Acres created an educational sheet for patients, titled, “Medication — It can be a real pill ... Or not!” The idea was to review the basics and issues with medication, such as inhalers, sprays, nebulizers, under-the-tongue tablets, swallowed, creams, lotions, patches, injections, or infusions.

“It’s designed for the lay person,” Acres adds.

Her medication sheet includes information explained in simple terms, including:

  • side effects, including reaction with other medications, and how using multiple pharmacies can lead to an omission of information about interaction issues;
  • keeping track of dosage changes or when similar medication is substituted;
  • feeling better does not mean it is time to stop taking the medication;
  • talking to pharmacist or physician about issues.

Address social determinants of health. Case managers should drill down into why patients say they make certain decisions that appear to run counter to their health and best interests. For instance, if a patient says he or she does not want to take a certain medication, the case manager should find out why.

“Keep probing until you get down to an answer of, ‘I can’t afford it’ or ‘I heard this about it,’” Acres explains. “If it’s a money issue, then see whether there are funding resources available.”

Or, there may be another medication that is generic or similar and more cost-effective the patient may be willing to take if the doctor agrees it is suitable. “You don’t have to go with their first decision,” she says. “You have to explore everything.”

Open-ended questions and statements, such as “Tell me what you’re thinking,” can uncover underlying issues and improve shared decision-making.

Case managers should repeat what the patient says and ask if the patient understood it correctly. “People are not always good at expressing things, so you have to keep dancing around the topic until you get them to open up more,” Acres suggests. “Show them that your role is to help them with whatever situation they have.”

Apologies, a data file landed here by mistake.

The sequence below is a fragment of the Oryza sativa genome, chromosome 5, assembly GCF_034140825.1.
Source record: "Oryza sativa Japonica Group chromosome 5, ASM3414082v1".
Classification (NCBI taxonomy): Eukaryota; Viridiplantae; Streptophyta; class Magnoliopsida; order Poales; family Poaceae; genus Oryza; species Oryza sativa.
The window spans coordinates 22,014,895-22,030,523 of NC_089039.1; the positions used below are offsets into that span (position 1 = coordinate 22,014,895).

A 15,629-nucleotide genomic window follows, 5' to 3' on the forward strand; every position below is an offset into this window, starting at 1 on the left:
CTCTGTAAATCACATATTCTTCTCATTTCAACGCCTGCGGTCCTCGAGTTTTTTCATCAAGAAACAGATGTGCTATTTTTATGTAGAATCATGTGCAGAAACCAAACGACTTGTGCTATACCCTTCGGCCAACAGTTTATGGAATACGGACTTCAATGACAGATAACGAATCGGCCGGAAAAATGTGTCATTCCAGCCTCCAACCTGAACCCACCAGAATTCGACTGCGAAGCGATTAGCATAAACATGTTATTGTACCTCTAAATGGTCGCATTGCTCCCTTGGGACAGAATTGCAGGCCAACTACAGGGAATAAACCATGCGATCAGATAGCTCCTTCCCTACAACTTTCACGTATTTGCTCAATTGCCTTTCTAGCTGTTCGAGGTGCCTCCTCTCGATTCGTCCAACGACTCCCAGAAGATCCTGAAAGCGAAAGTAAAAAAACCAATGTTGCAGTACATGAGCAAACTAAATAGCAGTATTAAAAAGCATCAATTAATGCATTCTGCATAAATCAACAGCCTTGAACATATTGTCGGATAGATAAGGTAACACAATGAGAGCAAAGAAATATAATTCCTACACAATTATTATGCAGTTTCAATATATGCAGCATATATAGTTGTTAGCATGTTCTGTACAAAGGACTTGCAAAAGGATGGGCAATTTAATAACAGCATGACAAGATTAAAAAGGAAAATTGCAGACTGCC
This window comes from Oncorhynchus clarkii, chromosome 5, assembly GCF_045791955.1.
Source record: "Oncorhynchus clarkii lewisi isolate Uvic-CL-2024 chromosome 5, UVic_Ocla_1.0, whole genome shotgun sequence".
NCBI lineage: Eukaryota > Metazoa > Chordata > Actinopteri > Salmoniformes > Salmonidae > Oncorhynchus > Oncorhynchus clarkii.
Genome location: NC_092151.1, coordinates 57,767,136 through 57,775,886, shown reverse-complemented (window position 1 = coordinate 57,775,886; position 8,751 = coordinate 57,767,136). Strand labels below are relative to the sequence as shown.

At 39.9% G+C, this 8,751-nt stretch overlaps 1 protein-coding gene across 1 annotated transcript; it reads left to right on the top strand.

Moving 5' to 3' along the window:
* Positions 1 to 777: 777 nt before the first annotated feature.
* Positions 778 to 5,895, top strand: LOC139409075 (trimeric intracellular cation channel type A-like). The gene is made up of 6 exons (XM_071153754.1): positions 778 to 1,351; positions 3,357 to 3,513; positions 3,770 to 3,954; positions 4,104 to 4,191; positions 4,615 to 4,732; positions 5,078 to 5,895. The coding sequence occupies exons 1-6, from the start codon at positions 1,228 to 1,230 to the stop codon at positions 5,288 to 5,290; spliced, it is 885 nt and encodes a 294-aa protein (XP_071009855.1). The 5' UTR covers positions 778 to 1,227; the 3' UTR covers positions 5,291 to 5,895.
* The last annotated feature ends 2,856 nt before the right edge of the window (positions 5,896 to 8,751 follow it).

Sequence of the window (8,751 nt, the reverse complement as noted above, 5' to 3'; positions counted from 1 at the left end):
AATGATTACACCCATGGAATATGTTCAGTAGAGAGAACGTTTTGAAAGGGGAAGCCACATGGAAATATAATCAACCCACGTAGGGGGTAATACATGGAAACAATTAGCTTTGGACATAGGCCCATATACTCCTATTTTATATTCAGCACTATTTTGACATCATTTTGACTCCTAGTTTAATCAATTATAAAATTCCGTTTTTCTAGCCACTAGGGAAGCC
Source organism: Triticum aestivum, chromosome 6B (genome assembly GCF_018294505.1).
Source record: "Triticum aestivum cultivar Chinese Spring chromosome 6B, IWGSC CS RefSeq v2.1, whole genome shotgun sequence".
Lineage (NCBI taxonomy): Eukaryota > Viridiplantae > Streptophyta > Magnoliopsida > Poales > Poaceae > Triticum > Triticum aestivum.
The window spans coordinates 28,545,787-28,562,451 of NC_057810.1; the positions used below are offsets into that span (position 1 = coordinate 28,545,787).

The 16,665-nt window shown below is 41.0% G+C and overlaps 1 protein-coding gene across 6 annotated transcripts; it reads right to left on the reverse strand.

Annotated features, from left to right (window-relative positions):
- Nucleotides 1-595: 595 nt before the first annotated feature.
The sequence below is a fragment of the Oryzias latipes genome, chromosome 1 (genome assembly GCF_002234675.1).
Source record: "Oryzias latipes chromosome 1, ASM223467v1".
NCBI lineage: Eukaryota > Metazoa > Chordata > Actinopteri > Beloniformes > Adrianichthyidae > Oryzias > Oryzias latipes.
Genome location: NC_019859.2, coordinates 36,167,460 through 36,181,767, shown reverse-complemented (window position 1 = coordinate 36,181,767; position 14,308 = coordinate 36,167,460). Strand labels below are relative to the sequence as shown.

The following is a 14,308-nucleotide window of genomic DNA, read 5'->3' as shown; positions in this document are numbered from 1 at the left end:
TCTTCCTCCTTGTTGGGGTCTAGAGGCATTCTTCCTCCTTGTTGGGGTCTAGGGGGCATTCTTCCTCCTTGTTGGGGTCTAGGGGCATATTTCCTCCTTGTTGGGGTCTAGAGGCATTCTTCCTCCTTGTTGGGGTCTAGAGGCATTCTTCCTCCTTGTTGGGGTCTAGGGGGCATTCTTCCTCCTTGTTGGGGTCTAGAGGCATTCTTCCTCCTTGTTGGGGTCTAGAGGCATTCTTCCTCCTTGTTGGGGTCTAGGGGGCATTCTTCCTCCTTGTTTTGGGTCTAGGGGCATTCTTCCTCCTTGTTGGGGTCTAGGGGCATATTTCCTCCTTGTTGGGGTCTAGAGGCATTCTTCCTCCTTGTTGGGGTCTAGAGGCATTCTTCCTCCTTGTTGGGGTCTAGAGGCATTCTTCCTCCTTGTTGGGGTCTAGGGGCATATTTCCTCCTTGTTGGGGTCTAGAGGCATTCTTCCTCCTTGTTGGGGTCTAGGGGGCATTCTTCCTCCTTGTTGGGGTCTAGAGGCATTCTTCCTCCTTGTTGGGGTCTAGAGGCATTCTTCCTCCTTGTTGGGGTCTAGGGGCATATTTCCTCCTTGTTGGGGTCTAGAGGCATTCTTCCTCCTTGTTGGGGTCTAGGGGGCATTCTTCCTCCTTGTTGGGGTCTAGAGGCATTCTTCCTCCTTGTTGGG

Translate what is happening. “My job as a case manager is to be a translator,” Acres says. “We tell people, ‘This is what it means. This is what a skilled nursing facility is.’ People just don’t know.”

Patients and their families often do not understand how their insurance works, what will be covered, and when it will be covered. Case managers could ask patients if they are interested in how their insurance works. If they are not, then they can move on.

“It’s all about advocacy and educating consumers on how to ask the best questions and how to get answers,” she explains. “If you don’t ask the right questions, you don’t get good answers.”

Case managers also translate what the patient’s medication is for, and how the patient should watch for signs and symptoms of his or her disease. They also can teach patients how to talk with their physicians — particularly after they first received a diagnosis. (See Acres’ tips on talking with doctors in this issue.)

“Someone said to me one time, ‘When the doctor said cancer, I went deaf,’” Acres recalls. “When you get shocking news, your brain stops working.”

Patients need time to absorb information and to gain the courage to ask questions. They cannot make decisions if they do not understand or hear what is said to them.

Acknowledge patients’ rights to make even bad decisions. “All of us, as our own decision-makers, have the right to make bad decisions,” Acres says. “If the doctors say we really need to have some X-rays done to see what that lump is, and the person says, ‘Nope, not going to do it,’ they have the right to refuse care.”

Case managers can acknowledge the patient’s words and feelings. “All you can do is say, ‘I hear you. Why don’t we take a break and maybe come back and talk about this later? You have had a lot of information presented to you,’” Acres suggests.

With a little time to think about their decision, patients may ask new questions or want to talk about it with their families. “The case manager can say, ‘I’m OK with your saying no, but I want you to talk about it with your family, do some research, and see if you have more questions,’” she says.

If patients are open to further discussion, case managers can hold discussions to discover what is really bothering patients about the proposed next step. Maybe there is a wedding the patient wants to attend, and he or she could not make it to the wedding while undergoing treatment or surgery.

“Put yourself in the other person’s shoes and see from their perspective what they’re really thinking,” Acres says. “It could be misinformation that is so fearful for them they can’t do this, so give them time, and don’t put them on the defensive.”